Some time back I discovered that thanks to the glories of online shopping (I do not enjoy grocery shopping), I could purchase a 1.5kg container of haloumi. The price was way better than the little individual serves, and it lasts for months in brine, so I thought – why not?
When it arrived, I discovered that the store had been out of the 1.5kg container of haloumi. So they made a substitution.
For a 2kg bucket of haloumi.
I wasn’t sad.
When I announced that this had happened, someone innocently asked: what was I planning to do with haloumi aside from pan-frying it?
To which I said “… why would I do ANYTHING aside from pan-frying it??”
A colleague at work, with Greek-Cypriot connections, tells me that Cyrpiots will eat (non-fried) haloumi with watermelon. I’ve not tried that. What I have tried, now, is haloumi bread, or haloumopsomi. And friends, it is delightful.
The bread is from Tess Mallos’ book Complete Middle Eastern Cooking, which I’ve just started to explore. I’ve been going through the Cypriot section, which I’ll report back on in a day or two. Anyway, the recipe asks you to make bread according to the recipe for Kouloura dough and then instead of turning it into a bread ring, you push it out into a rectangle; dot it with 250g of haloumi; then roll it up and tuck in the ends. TA DA.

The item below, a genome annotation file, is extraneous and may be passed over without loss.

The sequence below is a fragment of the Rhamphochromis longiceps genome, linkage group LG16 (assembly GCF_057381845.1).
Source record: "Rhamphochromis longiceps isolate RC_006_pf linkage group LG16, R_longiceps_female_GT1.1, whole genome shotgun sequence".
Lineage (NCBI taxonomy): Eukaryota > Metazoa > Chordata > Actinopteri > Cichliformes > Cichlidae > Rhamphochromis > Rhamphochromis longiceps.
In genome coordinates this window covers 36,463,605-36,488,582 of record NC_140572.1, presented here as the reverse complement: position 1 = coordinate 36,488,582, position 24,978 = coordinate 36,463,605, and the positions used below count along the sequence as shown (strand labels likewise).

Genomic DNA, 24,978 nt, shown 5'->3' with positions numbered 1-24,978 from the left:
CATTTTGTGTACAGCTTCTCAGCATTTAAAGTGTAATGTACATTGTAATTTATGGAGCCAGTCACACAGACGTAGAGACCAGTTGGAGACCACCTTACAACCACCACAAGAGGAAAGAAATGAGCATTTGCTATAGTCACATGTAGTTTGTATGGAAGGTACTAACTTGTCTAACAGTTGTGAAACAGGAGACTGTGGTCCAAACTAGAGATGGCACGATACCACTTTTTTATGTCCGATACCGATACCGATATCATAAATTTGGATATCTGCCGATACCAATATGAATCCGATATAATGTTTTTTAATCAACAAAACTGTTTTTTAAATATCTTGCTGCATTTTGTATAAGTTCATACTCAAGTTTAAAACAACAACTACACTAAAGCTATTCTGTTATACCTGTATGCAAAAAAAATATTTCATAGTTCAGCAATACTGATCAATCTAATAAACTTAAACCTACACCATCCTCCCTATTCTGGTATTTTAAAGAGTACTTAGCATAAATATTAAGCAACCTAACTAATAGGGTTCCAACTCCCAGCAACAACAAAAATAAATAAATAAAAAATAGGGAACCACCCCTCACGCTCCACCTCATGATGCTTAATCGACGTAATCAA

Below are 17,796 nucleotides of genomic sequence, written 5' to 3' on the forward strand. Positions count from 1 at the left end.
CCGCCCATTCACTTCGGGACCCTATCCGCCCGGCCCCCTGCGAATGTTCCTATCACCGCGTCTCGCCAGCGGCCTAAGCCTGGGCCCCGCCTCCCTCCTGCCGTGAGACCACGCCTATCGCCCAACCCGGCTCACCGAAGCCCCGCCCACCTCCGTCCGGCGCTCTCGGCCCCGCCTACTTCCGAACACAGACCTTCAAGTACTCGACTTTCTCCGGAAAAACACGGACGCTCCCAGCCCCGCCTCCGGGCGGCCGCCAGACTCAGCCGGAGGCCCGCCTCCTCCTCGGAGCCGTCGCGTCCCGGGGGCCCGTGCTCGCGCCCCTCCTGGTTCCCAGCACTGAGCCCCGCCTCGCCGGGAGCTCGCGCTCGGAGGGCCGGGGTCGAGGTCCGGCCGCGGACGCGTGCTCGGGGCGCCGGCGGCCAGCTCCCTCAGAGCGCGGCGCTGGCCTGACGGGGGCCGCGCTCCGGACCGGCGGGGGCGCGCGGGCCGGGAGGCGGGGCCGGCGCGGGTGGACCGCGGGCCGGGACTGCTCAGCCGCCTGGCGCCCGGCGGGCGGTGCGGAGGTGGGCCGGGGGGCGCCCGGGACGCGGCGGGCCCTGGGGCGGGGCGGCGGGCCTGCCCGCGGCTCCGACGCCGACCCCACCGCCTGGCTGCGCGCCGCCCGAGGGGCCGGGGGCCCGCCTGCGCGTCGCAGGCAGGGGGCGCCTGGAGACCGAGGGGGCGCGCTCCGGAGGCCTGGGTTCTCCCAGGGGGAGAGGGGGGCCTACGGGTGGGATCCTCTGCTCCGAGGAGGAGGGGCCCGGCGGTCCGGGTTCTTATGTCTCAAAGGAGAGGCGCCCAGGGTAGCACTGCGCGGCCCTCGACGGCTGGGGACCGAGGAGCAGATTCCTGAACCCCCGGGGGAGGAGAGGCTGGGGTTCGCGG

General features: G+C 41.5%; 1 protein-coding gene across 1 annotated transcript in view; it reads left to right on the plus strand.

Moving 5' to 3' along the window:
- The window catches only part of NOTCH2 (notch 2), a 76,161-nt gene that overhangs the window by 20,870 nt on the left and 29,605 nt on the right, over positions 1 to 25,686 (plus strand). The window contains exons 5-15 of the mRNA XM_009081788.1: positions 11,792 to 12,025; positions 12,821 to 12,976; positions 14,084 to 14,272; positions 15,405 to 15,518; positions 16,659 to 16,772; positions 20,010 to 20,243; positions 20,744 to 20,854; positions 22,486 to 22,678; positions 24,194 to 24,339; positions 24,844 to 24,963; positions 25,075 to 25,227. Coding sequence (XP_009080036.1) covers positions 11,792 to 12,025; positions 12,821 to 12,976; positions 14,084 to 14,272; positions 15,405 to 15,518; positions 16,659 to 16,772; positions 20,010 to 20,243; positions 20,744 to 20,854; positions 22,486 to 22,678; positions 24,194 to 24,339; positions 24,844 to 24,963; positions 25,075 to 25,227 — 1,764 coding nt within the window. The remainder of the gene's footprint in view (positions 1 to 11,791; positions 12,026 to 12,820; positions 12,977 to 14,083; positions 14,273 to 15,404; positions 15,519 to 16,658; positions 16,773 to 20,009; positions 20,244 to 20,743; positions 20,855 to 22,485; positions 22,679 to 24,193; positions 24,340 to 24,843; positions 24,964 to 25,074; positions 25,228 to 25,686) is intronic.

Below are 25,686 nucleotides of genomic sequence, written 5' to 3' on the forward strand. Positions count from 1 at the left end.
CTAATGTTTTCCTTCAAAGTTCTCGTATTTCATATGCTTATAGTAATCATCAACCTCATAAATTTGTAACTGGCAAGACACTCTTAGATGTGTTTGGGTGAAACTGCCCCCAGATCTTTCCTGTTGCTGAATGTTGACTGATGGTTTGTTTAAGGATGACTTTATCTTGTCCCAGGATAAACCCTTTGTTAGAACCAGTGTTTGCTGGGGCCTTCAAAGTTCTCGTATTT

The recipe suggested sesame seeds but I adore nigella seeds so that’s what I went with. It was fairly large, as you see, so this served to accompany two dinners for two of us… because we managed not to be incredibly greed the first night. Came up fine the second night after a little while in the fridge to take the chill off.
The only hard part is the kneading, and at least some of that could just be done in the mixer if I’d thought far enough ahead. Still, kneading is a cathartic experience…
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